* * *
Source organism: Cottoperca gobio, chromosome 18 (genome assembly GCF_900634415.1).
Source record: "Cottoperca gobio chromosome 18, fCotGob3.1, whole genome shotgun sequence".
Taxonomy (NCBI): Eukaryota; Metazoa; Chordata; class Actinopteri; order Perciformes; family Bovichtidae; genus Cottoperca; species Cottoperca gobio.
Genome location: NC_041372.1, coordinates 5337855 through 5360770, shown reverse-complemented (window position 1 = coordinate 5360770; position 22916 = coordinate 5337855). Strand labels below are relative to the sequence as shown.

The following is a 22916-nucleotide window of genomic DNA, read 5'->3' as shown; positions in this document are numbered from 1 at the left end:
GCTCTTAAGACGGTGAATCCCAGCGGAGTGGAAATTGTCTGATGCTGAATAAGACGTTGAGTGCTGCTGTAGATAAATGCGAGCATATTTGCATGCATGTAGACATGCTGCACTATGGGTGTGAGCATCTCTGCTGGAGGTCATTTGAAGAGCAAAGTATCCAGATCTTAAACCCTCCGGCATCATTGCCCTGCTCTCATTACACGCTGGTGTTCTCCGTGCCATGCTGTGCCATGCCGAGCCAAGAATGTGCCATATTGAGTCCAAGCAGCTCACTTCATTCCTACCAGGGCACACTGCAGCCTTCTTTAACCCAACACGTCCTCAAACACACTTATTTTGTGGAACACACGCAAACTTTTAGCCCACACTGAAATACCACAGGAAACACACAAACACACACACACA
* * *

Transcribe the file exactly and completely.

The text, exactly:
Source organism: Cottoperca gobio, chromosome 18 (genome assembly GCF_900634415.1).
Source record: "Cottoperca gobio chromosome 18, fCotGob3.1, whole genome shotgun sequence".
Taxonomy (NCBI): Eukaryota; Metazoa; Chordata; class Actinopteri; order Perciformes; family Bovichtidae; genus Cottoperca; species Cottoperca gobio.
Genome location: NC_041372.1, coordinates 5337855 through 5360770, shown reverse-complemented (window position 1 = coordinate 5360770; position 22916 = coordinate 5337855). Strand labels below are relative to the sequence as shown.

The following is a 22916-nucleotide window of genomic DNA, read 5'->3' as shown; positions in this document are numbered from 1 at the left end:
GCTCTTAAGACGGTGAATCCCAGCGGAGTGGAAATTGTCTGATGCTGAATAAGACGTTGAGTGCTGCTGTAGATAAATGCGAGCATATTTGCATGCATGTAGACATGCTGCACTATGGGTGTGAGCATCTCTGCTGGAGGTCATTTGAAGAGCAAAGTATCCAGATCTTAAACCCTCCGGCATCATTGCCCTGCTCTCATTACACGCTGGTGTTCTCCGTGCCATGCTGTGCCATGCCGAGCCAAGAATGTGCCATATTGAGTCCAAGCAGCTCACTTCATTCCTACCAGGGCACACTGCAGCCTTCTTTAACCCAACACGTCCTCAAACACACTTATTTTGTGGAACACACGCAAACTTTTAGCCCACACTGAAATACCACAGGAAACACACAAACACACACACACA